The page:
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Daughters of the Canton Delta

Marriage Patterns and Economic Strategies in South China, 1860-1930

By (author) Janice Stockard
Format: Hardback
Publisher: Stanford University Press, Palo Alto, United States
Published: 31st Mar 1992
Dimensions: w 146mm h 224mm d 19mm
Weight: 466g
ISBN-10: 0804713928
ISBN-13: 9780804713924
Barcode No: 9780804713924
Synopsis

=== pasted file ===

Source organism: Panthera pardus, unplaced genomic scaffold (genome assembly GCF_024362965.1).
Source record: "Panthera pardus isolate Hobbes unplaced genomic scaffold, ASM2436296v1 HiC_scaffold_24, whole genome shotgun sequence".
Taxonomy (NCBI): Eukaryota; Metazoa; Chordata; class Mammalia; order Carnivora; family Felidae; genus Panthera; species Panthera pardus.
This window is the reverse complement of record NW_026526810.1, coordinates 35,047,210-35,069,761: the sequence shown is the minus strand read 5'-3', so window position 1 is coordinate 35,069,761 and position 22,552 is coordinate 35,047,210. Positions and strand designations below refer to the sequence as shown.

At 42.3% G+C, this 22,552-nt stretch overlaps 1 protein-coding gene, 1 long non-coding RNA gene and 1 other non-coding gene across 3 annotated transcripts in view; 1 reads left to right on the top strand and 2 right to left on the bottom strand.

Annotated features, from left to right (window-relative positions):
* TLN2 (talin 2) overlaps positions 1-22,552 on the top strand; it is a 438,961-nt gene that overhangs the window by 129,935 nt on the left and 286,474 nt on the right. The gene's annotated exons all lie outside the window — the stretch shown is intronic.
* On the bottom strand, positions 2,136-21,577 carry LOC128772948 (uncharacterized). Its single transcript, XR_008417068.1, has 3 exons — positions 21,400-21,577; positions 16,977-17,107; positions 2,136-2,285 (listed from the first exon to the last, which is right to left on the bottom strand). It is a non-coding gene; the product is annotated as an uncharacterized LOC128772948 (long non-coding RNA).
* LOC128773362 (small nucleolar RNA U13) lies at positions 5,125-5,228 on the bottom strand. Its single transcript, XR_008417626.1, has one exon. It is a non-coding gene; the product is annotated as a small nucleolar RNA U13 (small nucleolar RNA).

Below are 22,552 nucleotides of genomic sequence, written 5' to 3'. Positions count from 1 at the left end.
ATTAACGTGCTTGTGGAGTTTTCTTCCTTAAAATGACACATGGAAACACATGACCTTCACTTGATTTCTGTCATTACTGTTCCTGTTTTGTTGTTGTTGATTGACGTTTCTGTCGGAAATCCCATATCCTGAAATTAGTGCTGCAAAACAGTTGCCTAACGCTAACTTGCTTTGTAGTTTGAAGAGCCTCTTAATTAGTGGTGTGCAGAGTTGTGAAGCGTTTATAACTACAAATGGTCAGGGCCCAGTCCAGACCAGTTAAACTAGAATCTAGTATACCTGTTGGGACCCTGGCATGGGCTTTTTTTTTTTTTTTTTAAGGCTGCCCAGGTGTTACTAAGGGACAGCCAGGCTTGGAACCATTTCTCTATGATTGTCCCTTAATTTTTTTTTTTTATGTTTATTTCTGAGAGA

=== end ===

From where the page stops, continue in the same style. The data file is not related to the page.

This book describes an extraordinary traditional marriage system, 'delayed transfer marriage', that is virtually unknown in the ethnographic literature on Chinese Society, though it was widely established in the Canton Delta. In striking contrast to the orthodox Confucian form of marriage, brides in delayed transfer marriages were required to separate from their husband shortly after marriage and return to live with their parents for at least three more years. During this customary period of separation, brides were expected to visit their husband on several festival occasions each year. Idelly, brides became pregnant about three years after marriage and then settled in the husband's home. The area in which delayed transfer marriage was the customary and dominant form of marriage encompassed the rich silk-producing district of the Canton Delta as well as adjacent rice-producing areas. The book analyzes the effect of economic change on the practice of delayed transfer marriage in the silk district. With the mechanization of the silk-reeling industry in the late nineteenth century, young women employed in silk-reeling factories achieved a significant measure of economic independence, giving rise to several radical alternatives to traditional marriage with delayed transfer. One of these practices was compensation marriage, in which young women negotiated an extended period of separation from their husband, providing him with funds to acquire a second wife and returning to live in the husband's home only in old age. Another radical marriage alternative was a special form of spirit marriage in which a young woman arranged to marry the spirit of a deceased unmarried man, a tactic that gave them both the benefits of marriage and independence from husbands. A later alternative was the practice of sworn spinsterhood, in which young women took vows to remain unwed, rejecting marriage altogether and embracing the self-supporting life-style of the spinster. The author also discusses the role played by girls' houses - group houses for adolescent girls - in promoting the rise of these radical alternatives to delayed transfer marriage. F or this book, the author interviewed over 150 elderly women from more than 70 villages in the Canton Delta.<

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